- Sand the areas to be painted with a medium grit sandpaper to scuff up the surface. This is necessary to give the paint something to adhere to. Use flexible sandpaper to get into all the nooks and crannies.
- Wipe off all the sanding dust with a tack cloth or a slightly damp cloth (but make sure to allow it to dry fully if using a damp cloth before painting).
Once the piece was ready for paint, I gave it 2 coats with a small paint brush to help me get into all the details.
After the paint dried, I used a piece of 220 grit sandpaper to add some distressing to the edges of the decorative pieces to really make the unique shape pop. The chalky finish paint distresses easily with just a few swipes of the sandpaper.
When distressing, always start small. You can always add more but it’s way harder to fix it if you take off too much!
Stripping the Chest Lid
To give the upcycled chest more of a coffee table look, I wanted to leave the lid bare wood instead of painting it. Also, the I am sure my kids would scrape off the painted top in no time at all (they play hard in the living room).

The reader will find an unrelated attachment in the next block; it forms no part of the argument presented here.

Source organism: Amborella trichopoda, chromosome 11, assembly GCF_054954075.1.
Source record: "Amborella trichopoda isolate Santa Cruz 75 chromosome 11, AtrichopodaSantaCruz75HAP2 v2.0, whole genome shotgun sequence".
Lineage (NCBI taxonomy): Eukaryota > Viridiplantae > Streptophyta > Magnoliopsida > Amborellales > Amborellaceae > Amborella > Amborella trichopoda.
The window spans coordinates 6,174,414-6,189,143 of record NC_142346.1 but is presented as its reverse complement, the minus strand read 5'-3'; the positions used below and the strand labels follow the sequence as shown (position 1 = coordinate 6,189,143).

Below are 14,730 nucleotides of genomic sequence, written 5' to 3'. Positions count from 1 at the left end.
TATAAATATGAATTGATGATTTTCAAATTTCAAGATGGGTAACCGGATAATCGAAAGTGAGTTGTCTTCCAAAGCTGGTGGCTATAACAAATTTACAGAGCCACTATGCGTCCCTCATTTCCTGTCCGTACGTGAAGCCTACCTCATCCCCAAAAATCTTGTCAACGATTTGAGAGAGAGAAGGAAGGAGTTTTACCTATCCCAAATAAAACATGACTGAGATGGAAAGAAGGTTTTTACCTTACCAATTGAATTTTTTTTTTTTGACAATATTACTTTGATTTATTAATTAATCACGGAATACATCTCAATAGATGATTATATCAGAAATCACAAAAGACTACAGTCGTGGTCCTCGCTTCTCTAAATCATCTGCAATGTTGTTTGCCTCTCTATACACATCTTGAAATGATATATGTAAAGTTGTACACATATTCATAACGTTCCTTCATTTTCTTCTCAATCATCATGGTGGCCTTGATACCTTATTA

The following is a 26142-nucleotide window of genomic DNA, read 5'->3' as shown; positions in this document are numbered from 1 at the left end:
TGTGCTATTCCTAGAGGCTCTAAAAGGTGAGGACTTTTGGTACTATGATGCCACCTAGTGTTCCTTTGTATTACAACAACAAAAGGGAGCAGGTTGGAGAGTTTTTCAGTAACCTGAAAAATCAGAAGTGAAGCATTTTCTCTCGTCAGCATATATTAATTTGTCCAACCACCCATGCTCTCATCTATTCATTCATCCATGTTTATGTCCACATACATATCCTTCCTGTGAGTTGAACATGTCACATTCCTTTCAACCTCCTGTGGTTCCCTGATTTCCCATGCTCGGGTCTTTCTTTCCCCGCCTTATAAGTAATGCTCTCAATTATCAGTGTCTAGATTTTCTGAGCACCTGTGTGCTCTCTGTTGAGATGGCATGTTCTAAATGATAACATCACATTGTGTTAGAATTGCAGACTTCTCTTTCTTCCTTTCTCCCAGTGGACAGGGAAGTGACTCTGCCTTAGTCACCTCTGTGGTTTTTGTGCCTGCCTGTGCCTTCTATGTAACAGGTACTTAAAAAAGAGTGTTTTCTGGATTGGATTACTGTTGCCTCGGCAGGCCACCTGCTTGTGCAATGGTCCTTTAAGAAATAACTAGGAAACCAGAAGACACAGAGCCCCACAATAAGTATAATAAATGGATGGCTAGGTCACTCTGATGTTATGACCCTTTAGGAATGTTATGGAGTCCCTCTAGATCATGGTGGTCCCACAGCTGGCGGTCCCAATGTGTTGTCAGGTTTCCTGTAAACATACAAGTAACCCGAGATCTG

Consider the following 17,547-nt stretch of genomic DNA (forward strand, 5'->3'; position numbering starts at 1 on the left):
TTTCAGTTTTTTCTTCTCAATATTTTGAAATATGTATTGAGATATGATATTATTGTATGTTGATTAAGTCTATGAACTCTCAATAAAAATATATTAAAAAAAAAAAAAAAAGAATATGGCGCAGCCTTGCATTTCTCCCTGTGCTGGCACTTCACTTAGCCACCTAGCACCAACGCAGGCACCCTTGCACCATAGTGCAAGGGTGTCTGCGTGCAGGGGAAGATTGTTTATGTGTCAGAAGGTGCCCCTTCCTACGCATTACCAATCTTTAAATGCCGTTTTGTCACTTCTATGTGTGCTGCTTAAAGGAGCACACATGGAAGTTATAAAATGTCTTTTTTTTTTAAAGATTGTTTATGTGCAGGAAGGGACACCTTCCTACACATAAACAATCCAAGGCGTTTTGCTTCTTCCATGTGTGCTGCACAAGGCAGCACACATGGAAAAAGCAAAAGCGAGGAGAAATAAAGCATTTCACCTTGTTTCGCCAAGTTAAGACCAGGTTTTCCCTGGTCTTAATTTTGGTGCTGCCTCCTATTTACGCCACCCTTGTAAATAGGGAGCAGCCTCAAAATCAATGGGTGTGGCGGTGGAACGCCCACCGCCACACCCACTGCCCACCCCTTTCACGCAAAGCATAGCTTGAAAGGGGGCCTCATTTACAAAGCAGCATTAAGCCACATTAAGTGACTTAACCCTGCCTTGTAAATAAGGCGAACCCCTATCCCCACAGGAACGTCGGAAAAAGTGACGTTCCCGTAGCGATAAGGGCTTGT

And since the lid is straight and solid, it was easy to strip the finish from. It would have been harder to do on all the detailed parts.
I used CitriStrip to remove the finish. It is pretty easy to use and doesn’t smell totally like chemical stripper. I covered the entire lid in a nice coat of the stripper and let it sit for a few hours.
To remove the loosened finish, I used an inexpensive putty knife to scrape the CitriStrip off. This is so satisfying! And you can start to see the pretty wood underneath the old, dated stain.